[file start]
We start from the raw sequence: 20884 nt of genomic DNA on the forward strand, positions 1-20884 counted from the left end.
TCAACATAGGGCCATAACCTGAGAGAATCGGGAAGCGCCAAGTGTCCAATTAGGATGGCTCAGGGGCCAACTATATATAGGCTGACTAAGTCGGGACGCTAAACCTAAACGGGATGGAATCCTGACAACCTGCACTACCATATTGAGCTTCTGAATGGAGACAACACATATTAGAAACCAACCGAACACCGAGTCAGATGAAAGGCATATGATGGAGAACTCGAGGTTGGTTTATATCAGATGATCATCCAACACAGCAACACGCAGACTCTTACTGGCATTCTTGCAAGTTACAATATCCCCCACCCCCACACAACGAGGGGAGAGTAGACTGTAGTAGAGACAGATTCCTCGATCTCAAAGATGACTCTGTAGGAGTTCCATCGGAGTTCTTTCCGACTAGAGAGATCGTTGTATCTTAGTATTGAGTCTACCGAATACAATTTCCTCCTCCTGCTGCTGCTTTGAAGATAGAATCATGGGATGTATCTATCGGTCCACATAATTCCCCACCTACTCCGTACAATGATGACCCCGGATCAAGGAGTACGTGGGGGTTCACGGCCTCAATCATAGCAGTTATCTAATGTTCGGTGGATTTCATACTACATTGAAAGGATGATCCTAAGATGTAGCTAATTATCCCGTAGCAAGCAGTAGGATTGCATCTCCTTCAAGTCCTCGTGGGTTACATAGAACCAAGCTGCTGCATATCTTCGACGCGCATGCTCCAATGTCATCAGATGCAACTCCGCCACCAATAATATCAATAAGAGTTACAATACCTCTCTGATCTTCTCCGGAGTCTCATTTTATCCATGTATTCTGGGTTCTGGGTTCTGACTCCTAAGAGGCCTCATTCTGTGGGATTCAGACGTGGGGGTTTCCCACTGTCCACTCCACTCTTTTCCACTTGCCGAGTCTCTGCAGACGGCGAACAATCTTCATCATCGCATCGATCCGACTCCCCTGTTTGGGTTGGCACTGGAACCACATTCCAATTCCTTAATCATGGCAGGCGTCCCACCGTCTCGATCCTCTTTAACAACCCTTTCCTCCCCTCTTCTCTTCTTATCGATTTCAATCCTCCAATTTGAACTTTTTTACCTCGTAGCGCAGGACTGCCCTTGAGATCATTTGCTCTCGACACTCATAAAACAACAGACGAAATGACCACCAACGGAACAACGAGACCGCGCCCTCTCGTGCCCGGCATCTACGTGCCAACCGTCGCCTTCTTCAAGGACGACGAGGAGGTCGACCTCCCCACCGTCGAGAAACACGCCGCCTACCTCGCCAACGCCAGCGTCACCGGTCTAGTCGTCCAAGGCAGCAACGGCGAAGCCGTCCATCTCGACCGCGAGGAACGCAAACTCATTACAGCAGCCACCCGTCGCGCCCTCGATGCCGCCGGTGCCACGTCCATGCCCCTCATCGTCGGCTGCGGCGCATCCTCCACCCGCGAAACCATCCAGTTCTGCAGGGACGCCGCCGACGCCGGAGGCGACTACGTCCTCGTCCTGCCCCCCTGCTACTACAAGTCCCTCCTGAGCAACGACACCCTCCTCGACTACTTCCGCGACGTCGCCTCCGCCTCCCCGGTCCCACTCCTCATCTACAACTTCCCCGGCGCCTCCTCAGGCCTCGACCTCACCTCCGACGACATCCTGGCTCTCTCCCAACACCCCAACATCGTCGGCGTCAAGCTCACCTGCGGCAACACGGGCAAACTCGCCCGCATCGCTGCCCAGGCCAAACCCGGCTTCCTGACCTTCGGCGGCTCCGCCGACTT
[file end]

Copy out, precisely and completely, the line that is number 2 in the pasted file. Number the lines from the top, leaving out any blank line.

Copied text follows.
TCAACATAGGGCCATAACCTGAGAGAATCGGGAAGCGCCAAGTGTCCAATTAGGATGGCTCAGGGGCCAACTATATATAGGCTGACTAAGTCGGGACGCTAAACCTAAACGGGATGGAATCCTGACAACCTGCACTACCATATTGAGCTTCTGAATGGAGACAACACATATTAGAAACCAACCGAACACCGAGTCAGATGAAAGGCATATGATGGAGAACTCGAGGTTGGTTTATATCAGATGATCATCCAACACAGCAACACGCAGACTCTTACTGGCATTCTTGCAAGTTACAATATCCCCCACCCCCACACAACGAGGGGAGAGTAGACTGTAGTAGAGACAGATTCCTCGATCTCAAAGATGACTCTGTAGGAGTTCCATCGGAGTTCTTTCCGACTAGAGAGATCGTTGTATCTTAGTATTGAGTCTACCGAATACAATTTCCTCCTCCTGCTGCTGCTTTGAAGATAGAATCATGGGATGTATCTATCGGTCCACATAATTCCCCACCTACTCCGTACAATGATGACCCCGGATCAAGGAGTACGTGGGGGTTCACGGCCTCAATCATAGCAGTTATCTAATGTTCGGTGGATTTCATACTACATTGAAAGGATGATCCTAAGATGTAGCTAATTATCCCGTAGCAAGCAGTAGGATTGCATCTCCTTCAAGTCCTCGTGGGTTACATAGAACCAAGCTGCTGCATATCTTCGACGCGCATGCTCCAATGTCATCAGATGCAACTCCGCCACCAATAATATCAATAAGAGTTACAATACCTCTCTGATCTTCTCCGGAGTCTCATTTTATCCATGTATTCTGGGTTCTGGGTTCTGACTCCTAAGAGGCCTCATTCTGTGGGATTCAGACGTGGGGGTTTCCCACTGTCCACTCCACTCTTTTCCACTTGCCGAGTCTCTGCAGACGGCGAACAATCTTCATCATCGCATCGATCCGACTCCCCTGTTTGGGTTGGCACTGGAACCACATTCCAATTCCTTAATCATGGCAGGCGTCCCACCGTCTCGATCCTCTTTAACAACCCTTTCCTCCCCTCTTCTCTTCTTATCGATTTCAATCCTCCAATTTGAACTTTTTTACCTCGTAGCGCAGGACTGCCCTTGAGATCATTTGCTCTCGACACTCATAAAACAACAGACGAAATGACCACCAACGGAACAACGAGACCGCGCCCTCTCGTGCCCGGCATCTACGTGCCAACCGTCGCCTTCTTCAAGGACGACGAGGAGGTCGACCTCCCCACCGTCGAGAAACACGCCGCCTACCTCGCCAACGCCAGCGTCACCGGTCTAGTCGTCCAAGGCAGCAACGGCGAAGCCGTCCATCTCGACCGCGAGGAACGCAAACTCATTACAGCAGCCACCCGTCGCGCCCTCGATGCCGCCGGTGCCACGTCCATGCCCCTCATCGTCGGCTGCGGCGCATCCTCCACCCGCGAAACCATCCAGTTCTGCAGGGACGCCGCCGACGCCGGAGGCGACTACGTCCTCGTCCTGCCCCCCTGCTACTACAAGTCCCTCCTGAGCAACGACACCCTCCTCGACTACTTCCGCGACGTCGCCTCCGCCTCCCCGGTCCCACTCCTCATCTACAACTTCCCCGGCGCCTCCTCAGGCCTCGACCTCACCTCCGACGACATCCTGGCTCTCTCCCAACACCCCAACATCGTCGGCGTCAAGCTCACCTGCGGCAACACGGGCAAACTCGCCCGCATCGCTGCCCAGGCCAAACCCGGCTTCCTGACCTTCGGCGGCTCCGCCGACTT